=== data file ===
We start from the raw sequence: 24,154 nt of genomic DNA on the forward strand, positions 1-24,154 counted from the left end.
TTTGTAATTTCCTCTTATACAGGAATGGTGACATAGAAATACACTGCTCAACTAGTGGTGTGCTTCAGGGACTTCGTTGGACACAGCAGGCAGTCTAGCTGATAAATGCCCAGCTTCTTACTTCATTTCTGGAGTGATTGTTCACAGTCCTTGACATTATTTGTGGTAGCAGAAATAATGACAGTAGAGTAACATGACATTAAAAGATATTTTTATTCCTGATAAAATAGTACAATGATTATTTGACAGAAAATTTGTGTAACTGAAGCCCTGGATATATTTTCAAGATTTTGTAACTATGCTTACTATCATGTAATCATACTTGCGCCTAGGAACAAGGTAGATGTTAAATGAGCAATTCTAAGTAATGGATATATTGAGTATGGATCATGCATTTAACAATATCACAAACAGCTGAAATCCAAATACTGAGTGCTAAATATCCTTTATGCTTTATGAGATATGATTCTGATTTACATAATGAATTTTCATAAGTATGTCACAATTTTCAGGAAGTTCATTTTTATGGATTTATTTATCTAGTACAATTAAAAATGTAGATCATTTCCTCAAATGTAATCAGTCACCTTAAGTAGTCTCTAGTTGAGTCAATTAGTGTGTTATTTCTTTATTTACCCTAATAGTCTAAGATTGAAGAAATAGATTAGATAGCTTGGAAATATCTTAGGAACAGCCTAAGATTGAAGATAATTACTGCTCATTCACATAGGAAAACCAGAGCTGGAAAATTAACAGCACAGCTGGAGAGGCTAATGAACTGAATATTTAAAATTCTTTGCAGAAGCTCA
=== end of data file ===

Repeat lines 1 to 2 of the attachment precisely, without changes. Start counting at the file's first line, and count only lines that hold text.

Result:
We start from the raw sequence: 24,154 nt of genomic DNA on the forward strand, positions 1-24,154 counted from the left end.
TTTGTAATTTCCTCTTATACAGGAATGGTGACATAGAAATACACTGCTCAACTAGTGGTGTGCTTCAGGGACTTCGTTGGACACAGCAGGCAGTCTAGCTGATAAATGCCCAGCTTCTTACTTCATTTCTGGAGTGATTGTTCACAGTCCTTGACATTATTTGTGGTAGCAGAAATAATGACAGTAGAGTAACATGACATTAAAAGATATTTTTATTCCTGATAAAATAGTACAATGATTATTTGACAGAAAATTTGTGTAACTGAAGCCCTGGATATATTTTCAAGATTTTGTAACTATGCTTACTATCATGTAATCATACTTGCGCCTAGGAACAAGGTAGATGTTAAATGAGCAATTCTAAGTAATGGATATATTGAGTATGGATCATGCATTTAACAATATCACAAACAGCTGAAATCCAAATACTGAGTGCTAAATATCCTTTATGCTTTATGAGATATGATTCTGATTTACATAATGAATTTTCATAAGTATGTCACAATTTTCAGGAAGTTCATTTTTATGGATTTATTTATCTAGTACAATTAAAAATGTAGATCATTTCCTCAAATGTAATCAGTCACCTTAAGTAGTCTCTAGTTGAGTCAATTAGTGTGTTATTTCTTTATTTACCCTAATAGTCTAAGATTGAAGAAATAGATTAGATAGCTTGGAAATATCTTAGGAACAGCCTAAGATTGAAGATAATTACTGCTCATTCACATAGGAAAACCAGAGCTGGAAAATTAACAGCACAGCTGGAGAGGCTAATGAACTGAATATTTAAAATTCTTTGCAGAAGCTCA